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Allopathic medicine

Dictionary Definition:


: a system of medical practice that emphasizes diagnosing and treating disease and the use of conventional, evidence-based therapeutic measures (such as drugs or surgery)

 called also allopathy


A system in which medical doctors and other health care professionals (such as nurses, pharmacists, and therapists) treat symptoms and diseases using drugs, radiation, or surgery. Also called biomedicine, conventional medicine, mainstream medicine, orthodox medicine, and Western medicine.

~ merriam-webster

Elizabeth's take on this term...

Most people in today’s world are familiar with allopathic doctors who prescribe pharmaceuticals, do surgeries, and promote vaccines. Allopathic doctors staff emergency rooms and hospitals and offer care with the goal of alleviating the discomfort from symptoms of pain or dysfunction by masking or blocking the symptoms.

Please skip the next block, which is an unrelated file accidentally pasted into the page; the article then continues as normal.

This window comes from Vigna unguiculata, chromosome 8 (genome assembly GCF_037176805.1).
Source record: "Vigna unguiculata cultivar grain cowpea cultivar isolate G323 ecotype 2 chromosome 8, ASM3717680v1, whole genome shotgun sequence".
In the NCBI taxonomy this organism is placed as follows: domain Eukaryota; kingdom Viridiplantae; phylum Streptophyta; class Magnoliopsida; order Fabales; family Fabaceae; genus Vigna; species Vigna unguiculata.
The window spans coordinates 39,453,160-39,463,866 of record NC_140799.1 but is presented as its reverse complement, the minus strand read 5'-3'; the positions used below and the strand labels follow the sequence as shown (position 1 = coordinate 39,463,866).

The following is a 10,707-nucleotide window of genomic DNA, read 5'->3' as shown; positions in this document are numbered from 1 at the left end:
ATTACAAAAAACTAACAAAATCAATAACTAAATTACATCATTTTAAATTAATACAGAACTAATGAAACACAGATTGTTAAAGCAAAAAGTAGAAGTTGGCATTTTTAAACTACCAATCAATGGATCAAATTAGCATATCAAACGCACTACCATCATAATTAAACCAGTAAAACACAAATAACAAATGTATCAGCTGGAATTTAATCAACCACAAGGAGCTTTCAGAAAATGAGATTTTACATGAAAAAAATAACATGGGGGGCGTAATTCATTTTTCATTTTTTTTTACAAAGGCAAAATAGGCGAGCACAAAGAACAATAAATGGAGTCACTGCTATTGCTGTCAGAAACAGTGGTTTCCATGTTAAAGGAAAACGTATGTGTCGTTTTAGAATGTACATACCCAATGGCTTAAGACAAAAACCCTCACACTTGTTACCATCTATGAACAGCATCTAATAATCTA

Allopathic medicine is what is practiced in most conventional hospitals, clinics, and doctor’s offices.

In allopathic medicine, the practitioner is trained to match symptoms to diagnoses. Then they either treat each condition with a pharmaceutical regimen approved by the official scientific community, or they suggest a surgical procedure. Their goal is to mask or alleviate the patient’s current pain, discomfort, or dysfunction.

Allopathic doctors excel at providing acute care.

Allopathic medicine is increasingly specialized with practitioners becoming highly knowledgeable about one aspect of the human body.

Allopathic doctors are not trained to look for the root causes of pain or discomfort in the way that practitioners of functional medicine do. They are not trained in “lifestyle medicine” and not taught to prescribe lifestyle changes in place of pharmaceuticals. They get extensive training in pharmaceutical-based medicine.

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